Specimen collections can constitute one of the main ways to expand museums’ collections.
These collections can be developed as part of scientific expeditions to take inventory of and study biodiversity. They are particularly carried out by the big national major museums but small missions are also carried out in regional museums. They are framed by administrative and legal rules, and carried out with authorisations for collection prospecting and permits in agreement with regulations for the protection of natural spaces and species.
Programmed acquisitions meet an exhibition theme or educational objective being prepared and are customary in natural History museums. Several sets of specimens were constituted in this framework like for example the stuffed dogs collected by Joseph Künstler at the beginning of the 20th century or, more recently, the plants collected to be presented in herbarium boards in the semi-permanent exhibition devoted to the Aquitaine coast.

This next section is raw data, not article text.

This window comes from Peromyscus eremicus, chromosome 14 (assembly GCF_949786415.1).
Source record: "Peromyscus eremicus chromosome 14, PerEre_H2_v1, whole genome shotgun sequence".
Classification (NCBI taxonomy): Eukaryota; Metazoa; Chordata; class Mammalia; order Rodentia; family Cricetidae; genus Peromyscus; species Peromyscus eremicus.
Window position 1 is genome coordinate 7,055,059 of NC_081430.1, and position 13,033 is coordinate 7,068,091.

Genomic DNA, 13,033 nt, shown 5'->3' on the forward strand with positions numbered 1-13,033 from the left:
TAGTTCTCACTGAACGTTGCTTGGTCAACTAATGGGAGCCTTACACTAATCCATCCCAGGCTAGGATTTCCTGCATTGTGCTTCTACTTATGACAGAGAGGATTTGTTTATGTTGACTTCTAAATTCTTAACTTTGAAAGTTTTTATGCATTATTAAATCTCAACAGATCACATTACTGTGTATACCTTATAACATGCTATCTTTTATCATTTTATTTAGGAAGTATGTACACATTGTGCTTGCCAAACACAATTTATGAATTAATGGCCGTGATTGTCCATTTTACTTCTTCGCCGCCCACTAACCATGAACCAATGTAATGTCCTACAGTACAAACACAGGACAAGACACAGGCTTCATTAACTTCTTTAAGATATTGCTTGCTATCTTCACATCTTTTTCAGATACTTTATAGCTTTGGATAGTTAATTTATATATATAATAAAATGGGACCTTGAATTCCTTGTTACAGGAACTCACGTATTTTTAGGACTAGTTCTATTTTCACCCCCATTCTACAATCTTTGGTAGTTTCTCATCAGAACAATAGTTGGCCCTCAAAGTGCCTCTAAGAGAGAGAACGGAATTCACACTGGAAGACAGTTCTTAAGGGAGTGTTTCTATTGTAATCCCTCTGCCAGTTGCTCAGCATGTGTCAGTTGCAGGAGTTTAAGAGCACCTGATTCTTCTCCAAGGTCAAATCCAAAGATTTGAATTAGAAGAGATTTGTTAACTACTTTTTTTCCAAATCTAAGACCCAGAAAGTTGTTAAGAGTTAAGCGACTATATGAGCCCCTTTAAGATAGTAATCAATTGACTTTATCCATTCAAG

Finally opportunity collections correspond to the unplanned collection of a specimen, often a dead animal, but that can also be a fossil or abandoned nest… Previously, museum taxidermists were able to have a special hunting permit “for all species in all seasons” with the aim of expanding collection series. This is no longer the case today for vertebrates, for which only the skins are collected, with prefectural authorisation.